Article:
In all of Viola's work, silence reigns. It is as if each of the four elements that saturate his characters come straight from the noise in the depths of the universe. The silence in his videos is the equivalent of those areas left deliberately blank by painters, the ones we have to fill in ourselves with our own imaginations or emotions. It is precisely there, in that emptiness, that one finds the greatest of painters, musicians and poets. What Viola aims to do with his videos is to sculpt time: extend it, stretch it, slow it down, wind it in on itself in order to show us all its lines, shapes and ellipses. Somewhat similar to the practice of meditation, fixing the present moment, concentrating one's gaze so as to delve deeper into one's perception of a subject. And channelling the internal question: "What do I see?"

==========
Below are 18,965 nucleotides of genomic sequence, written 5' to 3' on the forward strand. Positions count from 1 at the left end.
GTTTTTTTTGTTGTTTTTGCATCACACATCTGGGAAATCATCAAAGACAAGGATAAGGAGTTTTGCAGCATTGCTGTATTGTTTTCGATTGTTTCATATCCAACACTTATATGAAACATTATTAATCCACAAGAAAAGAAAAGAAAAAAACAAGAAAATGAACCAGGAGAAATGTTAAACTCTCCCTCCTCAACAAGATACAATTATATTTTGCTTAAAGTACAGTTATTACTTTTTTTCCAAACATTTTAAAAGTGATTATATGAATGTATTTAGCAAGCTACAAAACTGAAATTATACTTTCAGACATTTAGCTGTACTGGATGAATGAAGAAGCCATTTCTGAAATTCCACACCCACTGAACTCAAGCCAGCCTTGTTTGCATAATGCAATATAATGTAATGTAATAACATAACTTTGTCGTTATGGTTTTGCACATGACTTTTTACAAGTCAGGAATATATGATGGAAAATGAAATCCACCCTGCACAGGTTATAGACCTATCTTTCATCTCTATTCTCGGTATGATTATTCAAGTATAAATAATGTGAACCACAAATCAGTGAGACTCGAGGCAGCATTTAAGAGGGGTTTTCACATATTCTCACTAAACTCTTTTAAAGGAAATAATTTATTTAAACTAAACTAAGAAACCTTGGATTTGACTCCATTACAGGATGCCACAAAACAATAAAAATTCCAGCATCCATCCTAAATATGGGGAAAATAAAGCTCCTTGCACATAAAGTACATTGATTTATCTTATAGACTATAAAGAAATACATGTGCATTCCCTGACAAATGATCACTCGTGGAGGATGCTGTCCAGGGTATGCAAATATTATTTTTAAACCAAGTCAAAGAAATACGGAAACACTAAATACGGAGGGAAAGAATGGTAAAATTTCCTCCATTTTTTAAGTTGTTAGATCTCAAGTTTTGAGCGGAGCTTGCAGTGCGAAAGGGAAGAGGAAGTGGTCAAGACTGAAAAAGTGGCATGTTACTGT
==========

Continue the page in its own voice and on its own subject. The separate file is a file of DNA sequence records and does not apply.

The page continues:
The artist transforms his camera into a second eye to teach us how to look at things the way he believes we should, namely, through introspection and seeing beyond external appearances. He invites us to share in the journey he himself has been on for forty years, one pertaining to three fundamental, metaphysical questions: Who am I? Where am I? Where am I going? Not to look for answers per se but simply to confront the question. He sums it up as: "The men of antiquity called them the mysteries. There are no answers to life or death. I think mystery is the most important aspect of my work. That moment when we open a door and close it without knowing where we're going. To be lost is among the most important things."